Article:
To most people, plants are the most obvious organisms using photosynthesis. The photosynthesis process is the ultimate source for the energy that fuels us, the oxygen we breathe and the organic molecules that form our bodies. It is the cornerstone for familiar ecosystems such as tropical forests, grasslands and coral reefs. In fact, each of these terms places an emphasis on the photosynthetic organisms forming the foundation of their respective ecosystem--trees, grasses and corals.
Photosynthesis provides the carbon and energy needed for many ecosystems to survive. This energy and carbon is spread transmitted throughout the ecosystem as the photosynthetic organisms are consumed or decomposed by other organisms.
Photosynthesis only provides food. Photosynthetic organisms such as plants convert the food into energy through cell respiration, just as animals do. Many plants stop photosynthesis during the winter and survive off food reserves produced during the spring and summer.
The sugar molecules produced by photosynthesis are also the building blocks for other organic molecules in living organisms, including proteins, lipids and amino acids.
Photosynthesis occurs only in plants and certain single-celled bacteria and protists. These organisms, along with chemosynthetic bacteria, are considered primary producers and provide the food directly or indirectly for all other organisms.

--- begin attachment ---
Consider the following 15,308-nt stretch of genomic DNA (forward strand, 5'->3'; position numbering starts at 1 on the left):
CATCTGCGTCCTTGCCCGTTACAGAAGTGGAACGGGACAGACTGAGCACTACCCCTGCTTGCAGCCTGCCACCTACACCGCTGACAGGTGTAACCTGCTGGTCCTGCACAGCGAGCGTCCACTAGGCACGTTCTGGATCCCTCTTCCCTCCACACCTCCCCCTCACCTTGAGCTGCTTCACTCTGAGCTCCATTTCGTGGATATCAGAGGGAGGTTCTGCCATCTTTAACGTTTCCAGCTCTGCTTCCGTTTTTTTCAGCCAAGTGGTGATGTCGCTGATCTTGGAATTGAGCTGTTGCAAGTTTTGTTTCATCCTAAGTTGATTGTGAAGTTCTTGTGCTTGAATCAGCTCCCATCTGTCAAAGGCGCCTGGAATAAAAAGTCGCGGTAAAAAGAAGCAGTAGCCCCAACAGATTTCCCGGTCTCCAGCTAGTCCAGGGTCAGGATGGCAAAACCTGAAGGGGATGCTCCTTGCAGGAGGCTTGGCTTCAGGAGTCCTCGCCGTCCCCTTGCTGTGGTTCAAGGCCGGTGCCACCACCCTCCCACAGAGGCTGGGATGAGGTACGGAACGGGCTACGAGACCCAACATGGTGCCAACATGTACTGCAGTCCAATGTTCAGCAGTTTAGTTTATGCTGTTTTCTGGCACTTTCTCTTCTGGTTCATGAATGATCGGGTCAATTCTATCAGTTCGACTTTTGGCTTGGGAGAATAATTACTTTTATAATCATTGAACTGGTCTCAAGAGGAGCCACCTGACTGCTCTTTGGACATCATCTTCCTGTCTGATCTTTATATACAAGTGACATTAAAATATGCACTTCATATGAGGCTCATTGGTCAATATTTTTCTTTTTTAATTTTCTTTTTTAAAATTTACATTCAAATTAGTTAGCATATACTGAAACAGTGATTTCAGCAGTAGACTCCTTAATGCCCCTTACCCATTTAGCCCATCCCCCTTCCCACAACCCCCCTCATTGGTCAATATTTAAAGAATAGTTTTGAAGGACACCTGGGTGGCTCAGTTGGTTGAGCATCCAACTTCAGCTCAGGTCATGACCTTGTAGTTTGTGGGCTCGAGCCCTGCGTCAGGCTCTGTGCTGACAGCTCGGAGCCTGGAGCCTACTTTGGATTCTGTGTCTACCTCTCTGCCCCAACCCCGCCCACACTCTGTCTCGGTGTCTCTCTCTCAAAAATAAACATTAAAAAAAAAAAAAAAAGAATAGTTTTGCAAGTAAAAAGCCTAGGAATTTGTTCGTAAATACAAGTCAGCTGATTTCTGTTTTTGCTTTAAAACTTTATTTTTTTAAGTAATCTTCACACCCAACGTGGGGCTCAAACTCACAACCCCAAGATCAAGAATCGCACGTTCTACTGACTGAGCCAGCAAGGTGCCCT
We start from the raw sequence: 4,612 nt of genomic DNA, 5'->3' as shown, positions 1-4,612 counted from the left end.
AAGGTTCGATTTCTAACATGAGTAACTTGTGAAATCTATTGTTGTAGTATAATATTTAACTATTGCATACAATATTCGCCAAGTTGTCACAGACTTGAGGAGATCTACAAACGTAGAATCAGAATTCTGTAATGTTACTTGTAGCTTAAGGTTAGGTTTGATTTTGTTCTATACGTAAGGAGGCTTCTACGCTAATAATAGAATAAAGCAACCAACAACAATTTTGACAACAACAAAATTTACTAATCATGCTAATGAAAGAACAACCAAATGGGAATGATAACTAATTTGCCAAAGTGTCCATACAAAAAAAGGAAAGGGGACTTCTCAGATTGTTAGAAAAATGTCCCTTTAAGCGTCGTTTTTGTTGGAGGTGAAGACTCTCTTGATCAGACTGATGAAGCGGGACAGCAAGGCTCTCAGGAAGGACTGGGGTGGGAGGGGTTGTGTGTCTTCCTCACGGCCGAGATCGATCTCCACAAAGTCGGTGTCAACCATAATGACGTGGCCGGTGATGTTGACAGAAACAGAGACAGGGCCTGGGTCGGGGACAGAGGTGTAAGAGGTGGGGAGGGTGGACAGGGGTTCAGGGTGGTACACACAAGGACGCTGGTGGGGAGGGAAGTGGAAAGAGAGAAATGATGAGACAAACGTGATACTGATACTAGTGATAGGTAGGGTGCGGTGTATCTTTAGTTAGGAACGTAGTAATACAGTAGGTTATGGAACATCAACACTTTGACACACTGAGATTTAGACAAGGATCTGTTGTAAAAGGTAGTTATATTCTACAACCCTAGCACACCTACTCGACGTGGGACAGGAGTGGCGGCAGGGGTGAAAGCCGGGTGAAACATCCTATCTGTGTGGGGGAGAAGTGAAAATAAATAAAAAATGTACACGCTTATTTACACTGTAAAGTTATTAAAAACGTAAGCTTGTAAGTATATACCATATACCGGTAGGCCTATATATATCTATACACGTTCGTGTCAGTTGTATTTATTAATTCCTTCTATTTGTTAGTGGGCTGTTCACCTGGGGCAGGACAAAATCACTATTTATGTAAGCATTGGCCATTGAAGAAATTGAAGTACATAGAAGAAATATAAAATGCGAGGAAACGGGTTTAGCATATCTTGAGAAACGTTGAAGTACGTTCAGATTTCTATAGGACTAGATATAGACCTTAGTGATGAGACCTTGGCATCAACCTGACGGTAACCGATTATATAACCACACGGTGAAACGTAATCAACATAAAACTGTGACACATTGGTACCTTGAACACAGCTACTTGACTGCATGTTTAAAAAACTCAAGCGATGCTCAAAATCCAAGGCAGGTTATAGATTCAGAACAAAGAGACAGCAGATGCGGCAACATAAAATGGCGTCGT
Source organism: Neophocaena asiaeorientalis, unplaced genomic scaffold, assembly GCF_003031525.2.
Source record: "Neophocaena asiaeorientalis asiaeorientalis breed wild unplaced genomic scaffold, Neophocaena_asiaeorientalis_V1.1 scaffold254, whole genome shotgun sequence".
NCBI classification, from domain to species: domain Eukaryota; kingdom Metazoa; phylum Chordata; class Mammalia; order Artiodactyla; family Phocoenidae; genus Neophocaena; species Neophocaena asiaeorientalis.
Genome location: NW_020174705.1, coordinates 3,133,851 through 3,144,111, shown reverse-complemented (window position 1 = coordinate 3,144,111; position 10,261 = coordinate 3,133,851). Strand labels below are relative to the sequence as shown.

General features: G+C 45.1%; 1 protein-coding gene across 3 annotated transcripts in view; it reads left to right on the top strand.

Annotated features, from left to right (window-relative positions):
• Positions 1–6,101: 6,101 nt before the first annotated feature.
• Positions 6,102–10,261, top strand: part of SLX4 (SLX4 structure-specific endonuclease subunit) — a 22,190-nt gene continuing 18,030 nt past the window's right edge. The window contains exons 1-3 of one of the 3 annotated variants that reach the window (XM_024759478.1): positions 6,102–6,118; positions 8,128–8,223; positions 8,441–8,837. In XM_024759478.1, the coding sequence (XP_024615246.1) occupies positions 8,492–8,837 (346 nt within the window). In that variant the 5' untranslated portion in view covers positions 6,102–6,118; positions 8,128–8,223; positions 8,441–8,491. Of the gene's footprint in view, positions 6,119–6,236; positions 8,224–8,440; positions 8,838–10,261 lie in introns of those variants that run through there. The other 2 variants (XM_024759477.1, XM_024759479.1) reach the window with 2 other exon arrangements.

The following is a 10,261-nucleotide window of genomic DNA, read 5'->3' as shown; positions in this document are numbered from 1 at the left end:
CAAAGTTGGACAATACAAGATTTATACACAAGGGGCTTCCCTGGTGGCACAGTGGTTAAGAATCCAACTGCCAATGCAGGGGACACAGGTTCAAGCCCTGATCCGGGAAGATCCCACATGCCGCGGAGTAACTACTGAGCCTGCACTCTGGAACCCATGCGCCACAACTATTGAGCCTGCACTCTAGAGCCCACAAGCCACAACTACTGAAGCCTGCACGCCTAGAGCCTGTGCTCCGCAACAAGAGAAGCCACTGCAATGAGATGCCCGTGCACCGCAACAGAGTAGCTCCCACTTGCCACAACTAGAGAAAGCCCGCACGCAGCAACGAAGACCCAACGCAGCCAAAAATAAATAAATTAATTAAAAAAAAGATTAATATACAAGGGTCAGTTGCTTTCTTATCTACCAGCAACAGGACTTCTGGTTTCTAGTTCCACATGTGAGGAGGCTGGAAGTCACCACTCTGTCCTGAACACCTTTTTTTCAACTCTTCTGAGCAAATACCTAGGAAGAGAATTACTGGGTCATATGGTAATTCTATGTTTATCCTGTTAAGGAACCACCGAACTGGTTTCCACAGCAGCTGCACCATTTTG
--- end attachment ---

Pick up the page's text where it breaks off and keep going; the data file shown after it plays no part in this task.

Location of Photosynthesis
Protists and plants conduct photosynthesis in specialized cell organelles called chloroplasts. Photosynthetic bacteria lack these specialized structures and carry out photosynthesis on the cell membrane.
Photosynthesis produces sugar molecules and releases oxygen from water, carbon dioxide and light energy. The overall equation for photosynthesis is six carbon dioxide molecules plus six water moluecules in the presence of light produces one glucose molecule plus six oxygen molecules (6 CO2 + 6 H2O + light -----> C6H12O6 + 6 O2).
Chlorophyll is the primary pigment of photosynthesis. Chlorophyll is a pigment that energizes electrons using specific wavelengths of light. Other pigments within the plant assist chlorophyll and include xanthophylls and carotenoids.
Chlorophyll breaks water molecules apart to replenish the electron it loses at the beginning of photosynthesis. The oxygen atoms from the water molecule form oxygen gas molecules.
Light and Dark Reactions
Photosynthesis occurs in two separate series of reactions often referred to as the light reactions (light-dependent reactions) and dark reactions (light-independent reactions). The light reactions use light energy to produce energy carrying molecules that provide the chemical energy needed in the dark reactions.
The principal limitations on the rate of photosynthesis are the available water, wavelength and intensity of light; available carbon dioxide; and temperature. Additional limitations to photosynthesis can arise from pH and nutrient levels.